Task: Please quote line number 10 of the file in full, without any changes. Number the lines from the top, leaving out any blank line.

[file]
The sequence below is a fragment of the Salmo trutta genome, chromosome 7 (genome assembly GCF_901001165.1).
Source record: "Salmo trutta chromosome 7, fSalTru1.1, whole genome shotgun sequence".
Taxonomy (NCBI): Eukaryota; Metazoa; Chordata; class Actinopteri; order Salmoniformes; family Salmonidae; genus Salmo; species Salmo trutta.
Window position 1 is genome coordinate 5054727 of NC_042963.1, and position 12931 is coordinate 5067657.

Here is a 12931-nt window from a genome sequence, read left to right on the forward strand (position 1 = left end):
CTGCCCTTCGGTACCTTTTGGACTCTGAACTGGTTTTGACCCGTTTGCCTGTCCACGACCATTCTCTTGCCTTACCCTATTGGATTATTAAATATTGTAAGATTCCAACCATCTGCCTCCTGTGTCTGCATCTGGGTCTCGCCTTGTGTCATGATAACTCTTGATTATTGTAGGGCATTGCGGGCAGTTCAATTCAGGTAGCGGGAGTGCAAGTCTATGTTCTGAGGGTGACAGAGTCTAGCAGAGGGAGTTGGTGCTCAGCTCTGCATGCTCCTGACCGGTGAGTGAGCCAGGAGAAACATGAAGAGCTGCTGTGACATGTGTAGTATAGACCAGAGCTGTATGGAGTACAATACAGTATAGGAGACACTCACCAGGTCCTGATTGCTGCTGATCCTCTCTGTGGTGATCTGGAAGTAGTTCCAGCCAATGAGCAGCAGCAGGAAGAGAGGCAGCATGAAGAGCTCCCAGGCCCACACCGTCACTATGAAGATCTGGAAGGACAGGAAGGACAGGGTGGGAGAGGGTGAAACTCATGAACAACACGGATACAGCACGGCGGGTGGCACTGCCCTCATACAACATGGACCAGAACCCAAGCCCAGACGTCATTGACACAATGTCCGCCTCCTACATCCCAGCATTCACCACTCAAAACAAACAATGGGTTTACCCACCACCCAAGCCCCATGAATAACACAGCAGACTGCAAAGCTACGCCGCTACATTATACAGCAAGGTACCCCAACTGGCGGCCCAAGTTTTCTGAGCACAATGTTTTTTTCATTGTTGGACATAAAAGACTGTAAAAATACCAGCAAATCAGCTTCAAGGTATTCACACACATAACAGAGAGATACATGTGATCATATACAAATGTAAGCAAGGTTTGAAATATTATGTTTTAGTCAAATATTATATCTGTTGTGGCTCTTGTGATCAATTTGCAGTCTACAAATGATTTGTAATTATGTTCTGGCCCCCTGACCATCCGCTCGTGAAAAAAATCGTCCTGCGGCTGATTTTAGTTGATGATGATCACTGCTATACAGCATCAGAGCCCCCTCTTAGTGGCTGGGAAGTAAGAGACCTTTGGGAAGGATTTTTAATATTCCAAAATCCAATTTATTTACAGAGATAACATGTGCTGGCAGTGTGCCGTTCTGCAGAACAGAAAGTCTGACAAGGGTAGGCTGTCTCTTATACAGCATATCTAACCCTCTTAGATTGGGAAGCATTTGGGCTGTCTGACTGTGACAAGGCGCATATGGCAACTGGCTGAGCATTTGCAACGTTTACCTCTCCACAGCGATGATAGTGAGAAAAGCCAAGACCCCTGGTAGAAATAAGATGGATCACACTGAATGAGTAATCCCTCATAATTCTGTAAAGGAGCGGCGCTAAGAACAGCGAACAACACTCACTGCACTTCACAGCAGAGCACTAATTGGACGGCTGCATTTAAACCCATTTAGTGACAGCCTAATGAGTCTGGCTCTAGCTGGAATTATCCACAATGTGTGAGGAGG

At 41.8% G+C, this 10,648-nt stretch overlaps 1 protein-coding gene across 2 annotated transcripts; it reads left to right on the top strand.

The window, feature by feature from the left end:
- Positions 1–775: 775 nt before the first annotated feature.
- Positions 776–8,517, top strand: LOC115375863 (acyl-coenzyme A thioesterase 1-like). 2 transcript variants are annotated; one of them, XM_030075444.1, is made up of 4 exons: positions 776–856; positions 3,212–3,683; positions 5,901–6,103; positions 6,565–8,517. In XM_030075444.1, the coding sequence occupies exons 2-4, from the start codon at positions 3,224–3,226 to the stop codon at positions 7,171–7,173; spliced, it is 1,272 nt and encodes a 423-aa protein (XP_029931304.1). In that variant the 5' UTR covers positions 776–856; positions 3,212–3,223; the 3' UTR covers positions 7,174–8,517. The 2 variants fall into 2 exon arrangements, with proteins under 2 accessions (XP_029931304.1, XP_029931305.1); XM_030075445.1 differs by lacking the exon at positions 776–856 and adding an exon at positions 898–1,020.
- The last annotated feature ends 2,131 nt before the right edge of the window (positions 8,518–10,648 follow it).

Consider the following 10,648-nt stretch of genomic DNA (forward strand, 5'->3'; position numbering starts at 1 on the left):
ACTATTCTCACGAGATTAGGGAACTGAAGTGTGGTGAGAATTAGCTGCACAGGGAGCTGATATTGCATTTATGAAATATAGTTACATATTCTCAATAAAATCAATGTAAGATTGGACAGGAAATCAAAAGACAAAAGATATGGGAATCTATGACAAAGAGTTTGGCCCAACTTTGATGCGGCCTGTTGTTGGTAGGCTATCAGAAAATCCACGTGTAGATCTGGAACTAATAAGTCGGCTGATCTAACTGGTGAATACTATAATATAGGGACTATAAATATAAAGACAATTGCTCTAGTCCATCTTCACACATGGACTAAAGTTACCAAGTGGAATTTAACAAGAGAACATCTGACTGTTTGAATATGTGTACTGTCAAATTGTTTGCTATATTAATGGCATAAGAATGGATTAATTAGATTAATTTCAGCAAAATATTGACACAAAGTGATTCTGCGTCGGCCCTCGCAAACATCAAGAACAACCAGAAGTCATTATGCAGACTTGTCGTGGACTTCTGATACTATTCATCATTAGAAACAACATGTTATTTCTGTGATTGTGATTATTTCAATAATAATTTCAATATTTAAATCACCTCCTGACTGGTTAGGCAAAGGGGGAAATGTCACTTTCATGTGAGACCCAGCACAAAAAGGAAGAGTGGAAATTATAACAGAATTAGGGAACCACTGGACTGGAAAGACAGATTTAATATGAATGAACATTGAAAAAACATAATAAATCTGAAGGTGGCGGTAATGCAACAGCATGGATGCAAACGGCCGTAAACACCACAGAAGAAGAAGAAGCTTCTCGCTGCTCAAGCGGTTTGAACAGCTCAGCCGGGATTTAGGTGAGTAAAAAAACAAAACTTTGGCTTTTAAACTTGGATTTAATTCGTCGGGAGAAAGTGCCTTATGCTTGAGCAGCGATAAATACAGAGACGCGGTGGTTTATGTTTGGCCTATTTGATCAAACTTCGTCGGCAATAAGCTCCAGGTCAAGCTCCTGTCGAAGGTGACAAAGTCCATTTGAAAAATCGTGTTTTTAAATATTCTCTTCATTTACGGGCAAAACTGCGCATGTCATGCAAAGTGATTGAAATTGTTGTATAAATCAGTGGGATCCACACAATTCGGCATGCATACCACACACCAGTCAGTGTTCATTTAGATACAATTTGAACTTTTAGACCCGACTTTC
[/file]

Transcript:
- Positions 776–8,517, top strand: LOC115375863 (acyl-coenzyme A thioesterase 1-like). 2 transcript variants are annotated; one of them, XM_030075444.1, is made up of 4 exons: positions 776–856; positions 3,212–3,683; positions 5,901–6,103; positions 6,565–8,517. In XM_030075444.1, the coding sequence occupies exons 2-4, from the start codon at positions 3,224–3,226 to the stop codon at positions 7,171–7,173; spliced, it is 1,272 nt and encodes a 423-aa protein (XP_029931304.1). In that variant the 5' UTR covers positions 776–856; positions 3,212–3,223; the 3' UTR covers positions 7,174–8,517. The 2 variants fall into 2 exon arrangements, with proteins under 2 accessions (XP_029931304.1, XP_029931305.1); XM_030075445.1 differs by lacking the exon at positions 776–856 and adding an exon at positions 898–1,020.